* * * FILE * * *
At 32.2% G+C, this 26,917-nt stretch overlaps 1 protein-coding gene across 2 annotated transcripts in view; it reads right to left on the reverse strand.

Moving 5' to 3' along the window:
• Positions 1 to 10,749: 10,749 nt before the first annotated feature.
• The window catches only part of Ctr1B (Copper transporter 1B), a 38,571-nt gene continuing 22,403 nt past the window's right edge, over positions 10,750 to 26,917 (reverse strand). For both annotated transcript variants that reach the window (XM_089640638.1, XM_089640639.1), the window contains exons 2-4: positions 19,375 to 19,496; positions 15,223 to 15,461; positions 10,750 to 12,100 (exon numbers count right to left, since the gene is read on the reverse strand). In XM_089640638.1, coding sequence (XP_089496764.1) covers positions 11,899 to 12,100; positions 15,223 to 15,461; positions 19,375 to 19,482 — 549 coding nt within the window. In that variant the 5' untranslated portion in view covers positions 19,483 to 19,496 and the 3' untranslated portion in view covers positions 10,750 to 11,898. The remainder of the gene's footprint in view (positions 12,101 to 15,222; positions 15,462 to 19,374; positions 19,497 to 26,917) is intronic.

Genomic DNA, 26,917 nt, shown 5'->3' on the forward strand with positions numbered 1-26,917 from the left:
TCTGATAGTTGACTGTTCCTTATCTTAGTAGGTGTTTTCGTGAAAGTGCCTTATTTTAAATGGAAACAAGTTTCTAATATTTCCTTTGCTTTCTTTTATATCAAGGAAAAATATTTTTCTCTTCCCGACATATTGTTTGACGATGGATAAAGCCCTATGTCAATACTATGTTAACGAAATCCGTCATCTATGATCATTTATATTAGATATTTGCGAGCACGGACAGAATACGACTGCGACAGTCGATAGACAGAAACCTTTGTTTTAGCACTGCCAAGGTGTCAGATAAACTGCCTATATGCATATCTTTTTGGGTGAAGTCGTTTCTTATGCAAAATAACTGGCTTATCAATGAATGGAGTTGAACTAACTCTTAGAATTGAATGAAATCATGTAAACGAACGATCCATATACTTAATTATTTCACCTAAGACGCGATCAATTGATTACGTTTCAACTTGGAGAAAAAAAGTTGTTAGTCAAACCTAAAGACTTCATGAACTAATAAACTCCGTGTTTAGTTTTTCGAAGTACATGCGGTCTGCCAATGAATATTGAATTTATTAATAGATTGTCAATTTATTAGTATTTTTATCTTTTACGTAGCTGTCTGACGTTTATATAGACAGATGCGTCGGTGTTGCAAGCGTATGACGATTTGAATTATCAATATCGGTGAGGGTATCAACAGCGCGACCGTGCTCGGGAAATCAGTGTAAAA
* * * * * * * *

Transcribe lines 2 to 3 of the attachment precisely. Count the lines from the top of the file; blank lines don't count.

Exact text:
Moving 5' to 3' along the window:
• Positions 1 to 10,749: 10,749 nt before the first annotated feature.